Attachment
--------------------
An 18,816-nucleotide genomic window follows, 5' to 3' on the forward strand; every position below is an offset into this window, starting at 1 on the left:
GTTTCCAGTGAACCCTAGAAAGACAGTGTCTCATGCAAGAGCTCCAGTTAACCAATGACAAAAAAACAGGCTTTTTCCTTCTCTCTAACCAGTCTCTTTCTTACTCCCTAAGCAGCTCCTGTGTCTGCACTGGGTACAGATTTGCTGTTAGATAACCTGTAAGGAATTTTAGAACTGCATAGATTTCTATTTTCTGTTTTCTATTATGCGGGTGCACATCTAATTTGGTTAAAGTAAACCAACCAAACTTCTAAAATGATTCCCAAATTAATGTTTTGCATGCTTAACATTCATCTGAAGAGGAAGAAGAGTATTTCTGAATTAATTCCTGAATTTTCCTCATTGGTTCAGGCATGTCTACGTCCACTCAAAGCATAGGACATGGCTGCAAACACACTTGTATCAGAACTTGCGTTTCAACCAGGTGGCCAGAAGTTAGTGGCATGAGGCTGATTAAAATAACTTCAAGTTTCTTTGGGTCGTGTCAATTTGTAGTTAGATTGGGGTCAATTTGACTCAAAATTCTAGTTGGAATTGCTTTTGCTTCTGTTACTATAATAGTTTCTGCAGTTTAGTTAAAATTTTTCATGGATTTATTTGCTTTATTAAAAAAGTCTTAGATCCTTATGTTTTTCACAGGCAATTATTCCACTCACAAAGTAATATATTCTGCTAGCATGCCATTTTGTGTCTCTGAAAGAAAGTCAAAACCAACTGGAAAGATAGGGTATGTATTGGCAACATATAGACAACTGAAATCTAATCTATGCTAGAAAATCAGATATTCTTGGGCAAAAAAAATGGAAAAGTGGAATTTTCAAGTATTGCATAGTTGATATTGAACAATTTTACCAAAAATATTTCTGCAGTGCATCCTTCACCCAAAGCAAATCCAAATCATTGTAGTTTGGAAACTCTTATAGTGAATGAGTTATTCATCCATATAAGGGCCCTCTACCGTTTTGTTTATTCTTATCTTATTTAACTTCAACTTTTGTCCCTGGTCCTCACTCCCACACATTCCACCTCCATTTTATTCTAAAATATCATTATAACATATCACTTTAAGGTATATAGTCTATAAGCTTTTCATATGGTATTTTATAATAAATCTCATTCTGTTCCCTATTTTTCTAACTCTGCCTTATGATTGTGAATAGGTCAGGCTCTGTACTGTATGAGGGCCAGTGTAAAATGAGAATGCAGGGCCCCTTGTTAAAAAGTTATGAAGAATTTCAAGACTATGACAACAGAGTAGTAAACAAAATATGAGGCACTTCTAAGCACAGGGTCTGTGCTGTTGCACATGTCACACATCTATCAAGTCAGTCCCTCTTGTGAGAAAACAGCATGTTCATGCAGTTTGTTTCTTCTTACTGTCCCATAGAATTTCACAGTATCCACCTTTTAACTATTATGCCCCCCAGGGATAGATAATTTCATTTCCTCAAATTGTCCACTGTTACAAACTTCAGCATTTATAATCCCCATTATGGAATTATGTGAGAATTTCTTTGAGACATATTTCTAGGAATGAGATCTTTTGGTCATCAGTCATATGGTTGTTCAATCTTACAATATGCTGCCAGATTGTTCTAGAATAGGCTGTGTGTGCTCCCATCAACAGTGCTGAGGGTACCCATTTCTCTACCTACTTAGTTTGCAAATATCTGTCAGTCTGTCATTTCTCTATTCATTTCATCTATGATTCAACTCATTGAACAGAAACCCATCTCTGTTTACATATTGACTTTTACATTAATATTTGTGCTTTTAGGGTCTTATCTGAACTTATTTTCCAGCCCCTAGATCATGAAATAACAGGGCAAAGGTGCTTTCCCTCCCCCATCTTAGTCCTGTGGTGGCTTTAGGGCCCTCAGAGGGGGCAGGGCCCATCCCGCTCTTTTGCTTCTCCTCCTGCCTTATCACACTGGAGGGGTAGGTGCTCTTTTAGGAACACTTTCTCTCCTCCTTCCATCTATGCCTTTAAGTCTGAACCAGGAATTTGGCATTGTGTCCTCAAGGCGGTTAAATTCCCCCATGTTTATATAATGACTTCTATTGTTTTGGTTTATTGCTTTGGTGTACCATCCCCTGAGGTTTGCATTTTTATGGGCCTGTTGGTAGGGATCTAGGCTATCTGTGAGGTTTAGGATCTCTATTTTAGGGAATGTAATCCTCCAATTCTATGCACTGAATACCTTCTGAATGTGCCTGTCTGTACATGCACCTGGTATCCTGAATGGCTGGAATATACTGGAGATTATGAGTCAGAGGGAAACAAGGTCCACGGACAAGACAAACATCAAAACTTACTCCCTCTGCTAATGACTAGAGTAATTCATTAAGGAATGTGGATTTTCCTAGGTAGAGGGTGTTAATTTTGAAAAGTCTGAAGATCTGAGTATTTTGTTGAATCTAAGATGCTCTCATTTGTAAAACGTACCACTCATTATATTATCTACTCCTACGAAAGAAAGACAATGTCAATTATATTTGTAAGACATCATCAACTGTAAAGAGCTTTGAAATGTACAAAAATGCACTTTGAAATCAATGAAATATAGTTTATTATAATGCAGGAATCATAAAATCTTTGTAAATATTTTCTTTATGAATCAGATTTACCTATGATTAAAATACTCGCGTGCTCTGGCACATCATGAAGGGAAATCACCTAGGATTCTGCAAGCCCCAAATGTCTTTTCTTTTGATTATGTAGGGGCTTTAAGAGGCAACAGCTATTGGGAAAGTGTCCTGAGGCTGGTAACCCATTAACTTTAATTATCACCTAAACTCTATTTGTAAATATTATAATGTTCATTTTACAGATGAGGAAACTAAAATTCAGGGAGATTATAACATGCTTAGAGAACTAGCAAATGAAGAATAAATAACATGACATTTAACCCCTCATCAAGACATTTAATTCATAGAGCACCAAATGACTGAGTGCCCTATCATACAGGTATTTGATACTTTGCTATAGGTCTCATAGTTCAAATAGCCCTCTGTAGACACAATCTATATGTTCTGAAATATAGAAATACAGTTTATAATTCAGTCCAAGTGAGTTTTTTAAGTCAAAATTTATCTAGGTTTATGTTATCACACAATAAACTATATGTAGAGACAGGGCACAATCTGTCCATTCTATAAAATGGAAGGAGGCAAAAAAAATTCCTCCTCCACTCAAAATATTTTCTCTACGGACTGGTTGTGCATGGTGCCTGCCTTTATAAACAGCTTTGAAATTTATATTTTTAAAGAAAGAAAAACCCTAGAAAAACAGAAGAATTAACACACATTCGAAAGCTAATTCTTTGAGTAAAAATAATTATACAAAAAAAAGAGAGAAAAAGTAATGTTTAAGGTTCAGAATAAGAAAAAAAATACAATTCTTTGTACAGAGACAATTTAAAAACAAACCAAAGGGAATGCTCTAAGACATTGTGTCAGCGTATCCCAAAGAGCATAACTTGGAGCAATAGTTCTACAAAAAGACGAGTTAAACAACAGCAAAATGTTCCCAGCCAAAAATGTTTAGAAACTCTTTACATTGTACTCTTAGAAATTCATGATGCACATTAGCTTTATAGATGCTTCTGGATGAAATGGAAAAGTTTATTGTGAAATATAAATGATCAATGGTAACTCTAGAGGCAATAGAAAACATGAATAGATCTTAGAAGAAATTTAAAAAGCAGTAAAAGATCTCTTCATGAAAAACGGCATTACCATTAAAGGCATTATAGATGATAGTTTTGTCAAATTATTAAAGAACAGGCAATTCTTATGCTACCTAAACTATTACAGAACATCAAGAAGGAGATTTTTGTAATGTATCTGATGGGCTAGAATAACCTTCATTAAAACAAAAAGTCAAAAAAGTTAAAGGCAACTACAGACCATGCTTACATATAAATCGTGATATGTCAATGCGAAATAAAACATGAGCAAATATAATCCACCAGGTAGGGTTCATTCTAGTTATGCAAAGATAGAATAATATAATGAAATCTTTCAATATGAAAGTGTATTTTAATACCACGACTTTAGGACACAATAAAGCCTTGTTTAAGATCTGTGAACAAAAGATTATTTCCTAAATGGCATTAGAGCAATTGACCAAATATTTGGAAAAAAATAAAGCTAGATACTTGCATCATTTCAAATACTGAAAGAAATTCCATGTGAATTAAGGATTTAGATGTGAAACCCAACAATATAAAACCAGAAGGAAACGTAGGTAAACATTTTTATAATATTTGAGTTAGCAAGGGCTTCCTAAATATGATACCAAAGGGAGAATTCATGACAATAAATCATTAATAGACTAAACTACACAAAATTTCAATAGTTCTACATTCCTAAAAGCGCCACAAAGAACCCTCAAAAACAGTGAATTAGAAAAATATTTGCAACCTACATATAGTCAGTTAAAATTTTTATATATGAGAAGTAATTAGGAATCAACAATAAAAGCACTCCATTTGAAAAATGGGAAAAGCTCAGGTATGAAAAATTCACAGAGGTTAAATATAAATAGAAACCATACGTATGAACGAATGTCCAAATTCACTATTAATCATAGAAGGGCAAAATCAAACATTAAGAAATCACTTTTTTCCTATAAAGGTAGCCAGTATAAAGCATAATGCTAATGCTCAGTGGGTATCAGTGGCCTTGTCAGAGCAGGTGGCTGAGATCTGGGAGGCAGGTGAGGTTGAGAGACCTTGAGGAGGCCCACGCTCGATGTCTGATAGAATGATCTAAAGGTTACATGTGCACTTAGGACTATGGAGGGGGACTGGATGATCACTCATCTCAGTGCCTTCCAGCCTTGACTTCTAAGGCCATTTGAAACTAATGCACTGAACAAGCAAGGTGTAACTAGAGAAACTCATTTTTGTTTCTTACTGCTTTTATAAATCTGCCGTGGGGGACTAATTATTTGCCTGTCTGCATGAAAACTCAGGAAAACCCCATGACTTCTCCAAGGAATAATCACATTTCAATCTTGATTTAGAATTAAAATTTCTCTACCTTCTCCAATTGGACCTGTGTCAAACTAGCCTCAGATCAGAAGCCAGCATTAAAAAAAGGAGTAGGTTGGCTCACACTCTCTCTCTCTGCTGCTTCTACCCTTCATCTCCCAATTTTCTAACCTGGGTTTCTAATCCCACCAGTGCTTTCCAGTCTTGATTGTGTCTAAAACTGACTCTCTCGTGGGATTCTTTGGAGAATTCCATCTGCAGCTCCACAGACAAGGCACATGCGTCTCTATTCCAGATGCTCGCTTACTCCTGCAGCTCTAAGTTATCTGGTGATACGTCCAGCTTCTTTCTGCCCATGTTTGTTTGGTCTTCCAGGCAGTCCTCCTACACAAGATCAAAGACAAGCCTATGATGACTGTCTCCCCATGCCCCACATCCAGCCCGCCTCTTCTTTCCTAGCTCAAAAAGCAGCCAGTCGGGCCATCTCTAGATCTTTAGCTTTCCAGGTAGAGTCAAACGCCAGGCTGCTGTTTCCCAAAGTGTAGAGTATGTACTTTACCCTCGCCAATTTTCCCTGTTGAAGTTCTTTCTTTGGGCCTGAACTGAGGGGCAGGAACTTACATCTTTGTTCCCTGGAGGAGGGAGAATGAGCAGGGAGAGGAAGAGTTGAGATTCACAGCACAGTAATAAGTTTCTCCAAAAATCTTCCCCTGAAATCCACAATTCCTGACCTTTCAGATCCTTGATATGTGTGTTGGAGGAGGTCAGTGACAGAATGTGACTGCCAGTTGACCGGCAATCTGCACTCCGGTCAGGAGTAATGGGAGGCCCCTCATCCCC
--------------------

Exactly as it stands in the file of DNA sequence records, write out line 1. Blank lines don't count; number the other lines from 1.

An 18,816-nucleotide genomic window follows, 5' to 3' on the forward strand; every position below is an offset into this window, starting at 1 on the left: